Half of Americans Approve of Feds Listening In


Marilyn Acosta, a Boeing employee from Los Angeles, has a message for President Bush: “If he wants to listen in to my calls, it’s OK. I’m all for it.” Not so fast, says Rosey Bystrak, who works for an architectural firm in San Diego. “Bush thinks he’s a king and not a president, so it doesn’t surprise me,” she says, referring to the recent revelation that after 9/11, the president authorized the interception of communications between the US and other countries without a judge’s approval.

These two women, speaking to a reporter in San Diego’s Balboa Park, encompass the range of views on the issue and reflect the nearly even divide in public opinion found in the first survey that directly addresses the controversial program, reports the Christian Science Monitor. The online Zogby Interactive poll, taken Dec. 20-21, found that nearly half of likely voters, 49 percent, say Bush has the constitutional powers to approve such a plan, while 45 percent say he does not.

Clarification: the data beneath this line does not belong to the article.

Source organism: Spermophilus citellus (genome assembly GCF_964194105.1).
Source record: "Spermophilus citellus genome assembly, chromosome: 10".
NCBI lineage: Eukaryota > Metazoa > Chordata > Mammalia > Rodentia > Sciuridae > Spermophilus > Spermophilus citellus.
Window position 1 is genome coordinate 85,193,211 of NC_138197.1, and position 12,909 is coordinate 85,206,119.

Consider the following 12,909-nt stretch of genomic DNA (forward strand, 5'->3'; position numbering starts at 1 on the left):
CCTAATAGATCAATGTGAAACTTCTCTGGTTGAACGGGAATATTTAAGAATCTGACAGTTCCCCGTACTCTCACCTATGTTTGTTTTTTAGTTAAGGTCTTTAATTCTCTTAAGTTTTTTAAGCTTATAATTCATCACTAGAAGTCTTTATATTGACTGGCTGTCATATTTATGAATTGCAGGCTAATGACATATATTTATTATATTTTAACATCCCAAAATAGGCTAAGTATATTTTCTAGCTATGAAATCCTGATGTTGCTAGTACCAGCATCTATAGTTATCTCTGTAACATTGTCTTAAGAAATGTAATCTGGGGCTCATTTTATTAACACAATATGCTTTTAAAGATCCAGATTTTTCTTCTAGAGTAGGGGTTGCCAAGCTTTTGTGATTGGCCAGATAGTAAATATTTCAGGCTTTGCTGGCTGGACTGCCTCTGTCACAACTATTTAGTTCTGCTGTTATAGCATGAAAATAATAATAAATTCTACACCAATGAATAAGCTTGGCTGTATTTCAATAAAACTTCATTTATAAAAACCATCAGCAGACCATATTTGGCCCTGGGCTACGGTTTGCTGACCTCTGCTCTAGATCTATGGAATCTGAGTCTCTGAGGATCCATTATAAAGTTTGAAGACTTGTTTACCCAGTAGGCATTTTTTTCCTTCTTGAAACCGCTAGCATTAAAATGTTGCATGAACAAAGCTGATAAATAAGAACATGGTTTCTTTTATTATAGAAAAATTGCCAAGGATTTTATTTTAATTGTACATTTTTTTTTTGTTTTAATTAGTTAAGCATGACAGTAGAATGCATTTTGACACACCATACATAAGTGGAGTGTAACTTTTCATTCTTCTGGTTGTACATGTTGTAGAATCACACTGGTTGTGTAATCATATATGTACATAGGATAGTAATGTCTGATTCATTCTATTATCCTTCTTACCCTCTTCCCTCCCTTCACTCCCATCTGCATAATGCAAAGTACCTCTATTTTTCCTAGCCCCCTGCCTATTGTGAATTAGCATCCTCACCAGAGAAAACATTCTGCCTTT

Link: http://www.csmonitor.com/2005/1229/p01s04-uspo.html

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